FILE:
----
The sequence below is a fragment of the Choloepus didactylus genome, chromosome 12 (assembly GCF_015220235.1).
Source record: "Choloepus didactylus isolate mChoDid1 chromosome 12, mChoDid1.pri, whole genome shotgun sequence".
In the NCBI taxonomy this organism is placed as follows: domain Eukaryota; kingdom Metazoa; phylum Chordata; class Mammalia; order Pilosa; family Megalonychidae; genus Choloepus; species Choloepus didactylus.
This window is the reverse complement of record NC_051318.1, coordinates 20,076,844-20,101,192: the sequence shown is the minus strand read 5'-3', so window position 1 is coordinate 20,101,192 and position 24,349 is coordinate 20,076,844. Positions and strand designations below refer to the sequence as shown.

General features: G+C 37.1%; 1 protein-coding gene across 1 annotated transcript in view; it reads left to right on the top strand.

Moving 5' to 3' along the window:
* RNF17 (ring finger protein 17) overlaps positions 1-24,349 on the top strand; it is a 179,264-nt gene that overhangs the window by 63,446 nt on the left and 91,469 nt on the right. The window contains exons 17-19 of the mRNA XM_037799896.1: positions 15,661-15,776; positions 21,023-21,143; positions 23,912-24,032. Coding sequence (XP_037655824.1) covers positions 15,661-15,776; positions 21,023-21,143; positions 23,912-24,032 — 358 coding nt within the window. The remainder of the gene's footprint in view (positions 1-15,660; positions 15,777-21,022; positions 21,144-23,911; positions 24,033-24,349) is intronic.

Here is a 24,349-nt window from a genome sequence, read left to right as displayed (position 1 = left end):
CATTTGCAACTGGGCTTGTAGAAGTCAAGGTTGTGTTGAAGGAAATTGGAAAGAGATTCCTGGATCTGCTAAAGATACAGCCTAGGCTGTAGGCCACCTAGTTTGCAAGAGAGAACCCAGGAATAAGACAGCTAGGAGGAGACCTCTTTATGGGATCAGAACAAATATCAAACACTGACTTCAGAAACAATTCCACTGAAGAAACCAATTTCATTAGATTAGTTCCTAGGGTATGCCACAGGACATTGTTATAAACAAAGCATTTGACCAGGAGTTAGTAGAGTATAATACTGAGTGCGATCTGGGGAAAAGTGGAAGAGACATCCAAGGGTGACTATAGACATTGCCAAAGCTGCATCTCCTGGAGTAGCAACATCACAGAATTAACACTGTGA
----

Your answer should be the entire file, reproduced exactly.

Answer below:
The sequence below is a fragment of the Choloepus didactylus genome, chromosome 12 (assembly GCF_015220235.1).
Source record: "Choloepus didactylus isolate mChoDid1 chromosome 12, mChoDid1.pri, whole genome shotgun sequence".
In the NCBI taxonomy this organism is placed as follows: domain Eukaryota; kingdom Metazoa; phylum Chordata; class Mammalia; order Pilosa; family Megalonychidae; genus Choloepus; species Choloepus didactylus.
This window is the reverse complement of record NC_051318.1, coordinates 20,076,844-20,101,192: the sequence shown is the minus strand read 5'-3', so window position 1 is coordinate 20,101,192 and position 24,349 is coordinate 20,076,844. Positions and strand designations below refer to the sequence as shown.

General features: G+C 37.1%; 1 protein-coding gene across 1 annotated transcript in view; it reads left to right on the top strand.

Moving 5' to 3' along the window:
* RNF17 (ring finger protein 17) overlaps positions 1-24,349 on the top strand; it is a 179,264-nt gene that overhangs the window by 63,446 nt on the left and 91,469 nt on the right. The window contains exons 17-19 of the mRNA XM_037799896.1: positions 15,661-15,776; positions 21,023-21,143; positions 23,912-24,032. Coding sequence (XP_037655824.1) covers positions 15,661-15,776; positions 21,023-21,143; positions 23,912-24,032 — 358 coding nt within the window. The remainder of the gene's footprint in view (positions 1-15,660; positions 15,777-21,022; positions 21,144-23,911; positions 24,033-24,349) is intronic.

Here is a 24,349-nt window from a genome sequence, read left to right as displayed (position 1 = left end):
CATTTGCAACTGGGCTTGTAGAAGTCAAGGTTGTGTTGAAGGAAATTGGAAAGAGATTCCTGGATCTGCTAAAGATACAGCCTAGGCTGTAGGCCACCTAGTTTGCAAGAGAGAACCCAGGAATAAGACAGCTAGGAGGAGACCTCTTTATGGGATCAGAACAAATATCAAACACTGACTTCAGAAACAATTCCACTGAAGAAACCAATTTCATTAGATTAGTTCCTAGGGTATGCCACAGGACATTGTTATAAACAAAGCATTTGACCAGGAGTTAGTAGAGTATAATACTGAGTGCGATCTGGGGAAAAGTGGAAGAGACATCCAAGGGTGACTATAGACATTGCCAAAGCTGCATCTCCTGGAGTAGCAACATCACAGAATTAACACTGTGA